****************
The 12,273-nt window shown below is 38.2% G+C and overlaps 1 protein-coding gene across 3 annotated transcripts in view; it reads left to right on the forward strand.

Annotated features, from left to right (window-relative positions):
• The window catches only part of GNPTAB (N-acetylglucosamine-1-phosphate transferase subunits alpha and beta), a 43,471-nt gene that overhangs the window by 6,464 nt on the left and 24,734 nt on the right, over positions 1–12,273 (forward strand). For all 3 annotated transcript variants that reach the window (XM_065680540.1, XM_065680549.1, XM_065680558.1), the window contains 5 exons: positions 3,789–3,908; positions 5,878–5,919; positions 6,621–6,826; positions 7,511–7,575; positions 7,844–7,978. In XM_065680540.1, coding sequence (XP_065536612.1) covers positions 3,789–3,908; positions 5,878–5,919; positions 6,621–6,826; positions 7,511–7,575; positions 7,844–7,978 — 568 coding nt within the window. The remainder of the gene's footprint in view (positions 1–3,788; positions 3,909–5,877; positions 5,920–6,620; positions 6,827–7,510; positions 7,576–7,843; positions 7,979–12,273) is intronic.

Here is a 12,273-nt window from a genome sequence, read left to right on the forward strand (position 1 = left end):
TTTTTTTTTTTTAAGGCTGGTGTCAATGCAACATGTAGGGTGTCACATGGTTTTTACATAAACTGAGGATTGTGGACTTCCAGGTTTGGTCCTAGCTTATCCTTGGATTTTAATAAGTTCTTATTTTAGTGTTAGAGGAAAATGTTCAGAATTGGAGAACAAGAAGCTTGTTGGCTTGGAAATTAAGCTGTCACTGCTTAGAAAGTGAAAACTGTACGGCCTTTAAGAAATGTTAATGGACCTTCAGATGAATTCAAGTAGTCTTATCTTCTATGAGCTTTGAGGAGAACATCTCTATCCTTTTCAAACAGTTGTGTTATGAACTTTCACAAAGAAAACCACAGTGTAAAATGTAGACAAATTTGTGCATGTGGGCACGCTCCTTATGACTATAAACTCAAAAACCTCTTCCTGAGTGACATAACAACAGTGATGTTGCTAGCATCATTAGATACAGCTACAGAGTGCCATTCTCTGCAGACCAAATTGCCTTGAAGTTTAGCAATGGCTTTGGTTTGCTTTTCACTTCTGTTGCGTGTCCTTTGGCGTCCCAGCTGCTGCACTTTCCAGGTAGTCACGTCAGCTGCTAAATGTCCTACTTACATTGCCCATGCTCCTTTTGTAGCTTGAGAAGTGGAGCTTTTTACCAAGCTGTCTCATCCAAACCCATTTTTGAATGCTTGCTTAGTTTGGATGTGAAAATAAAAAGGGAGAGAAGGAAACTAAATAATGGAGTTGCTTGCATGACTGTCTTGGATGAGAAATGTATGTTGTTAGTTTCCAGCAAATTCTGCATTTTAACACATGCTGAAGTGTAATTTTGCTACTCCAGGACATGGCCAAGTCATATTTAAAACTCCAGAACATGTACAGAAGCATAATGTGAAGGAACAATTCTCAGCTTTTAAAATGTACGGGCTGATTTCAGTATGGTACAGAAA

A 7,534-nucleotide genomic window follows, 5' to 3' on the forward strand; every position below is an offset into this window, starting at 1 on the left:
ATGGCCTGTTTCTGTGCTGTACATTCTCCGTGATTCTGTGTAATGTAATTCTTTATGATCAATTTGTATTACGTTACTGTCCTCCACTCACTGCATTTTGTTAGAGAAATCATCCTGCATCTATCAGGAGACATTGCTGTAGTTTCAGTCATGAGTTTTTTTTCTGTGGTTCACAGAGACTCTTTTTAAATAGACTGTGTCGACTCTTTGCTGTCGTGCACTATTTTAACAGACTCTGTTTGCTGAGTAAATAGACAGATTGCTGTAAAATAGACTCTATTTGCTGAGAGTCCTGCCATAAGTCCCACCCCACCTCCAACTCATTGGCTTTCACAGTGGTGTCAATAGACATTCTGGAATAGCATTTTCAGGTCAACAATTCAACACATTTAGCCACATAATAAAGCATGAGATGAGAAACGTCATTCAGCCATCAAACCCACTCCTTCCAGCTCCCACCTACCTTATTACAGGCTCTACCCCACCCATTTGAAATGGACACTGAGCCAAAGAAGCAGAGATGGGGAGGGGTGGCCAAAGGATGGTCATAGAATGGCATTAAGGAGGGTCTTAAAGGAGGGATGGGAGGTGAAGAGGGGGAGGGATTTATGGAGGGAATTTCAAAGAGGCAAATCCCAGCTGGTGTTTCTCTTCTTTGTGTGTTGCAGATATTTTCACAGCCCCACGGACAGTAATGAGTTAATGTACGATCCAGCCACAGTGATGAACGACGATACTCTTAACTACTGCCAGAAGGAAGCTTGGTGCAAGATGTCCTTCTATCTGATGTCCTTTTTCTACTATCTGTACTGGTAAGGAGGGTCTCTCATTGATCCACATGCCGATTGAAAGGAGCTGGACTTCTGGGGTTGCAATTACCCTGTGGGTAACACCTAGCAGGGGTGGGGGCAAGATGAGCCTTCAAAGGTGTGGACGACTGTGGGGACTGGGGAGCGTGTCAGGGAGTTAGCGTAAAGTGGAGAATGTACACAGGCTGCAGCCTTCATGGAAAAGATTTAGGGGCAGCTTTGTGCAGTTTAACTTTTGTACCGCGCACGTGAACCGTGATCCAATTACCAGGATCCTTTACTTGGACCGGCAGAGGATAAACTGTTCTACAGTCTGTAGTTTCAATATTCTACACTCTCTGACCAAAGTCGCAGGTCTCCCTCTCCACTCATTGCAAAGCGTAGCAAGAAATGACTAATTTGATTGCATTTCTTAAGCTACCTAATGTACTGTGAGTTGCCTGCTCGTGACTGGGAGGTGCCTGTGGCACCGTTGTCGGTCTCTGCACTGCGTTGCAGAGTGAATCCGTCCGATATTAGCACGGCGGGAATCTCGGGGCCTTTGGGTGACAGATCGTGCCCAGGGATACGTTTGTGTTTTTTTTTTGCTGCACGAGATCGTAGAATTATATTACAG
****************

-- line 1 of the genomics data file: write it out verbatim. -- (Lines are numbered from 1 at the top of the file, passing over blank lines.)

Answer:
The 12,273-nt window shown below is 38.2% G+C and overlaps 1 protein-coding gene across 3 annotated transcripts in view; it reads left to right on the forward strand.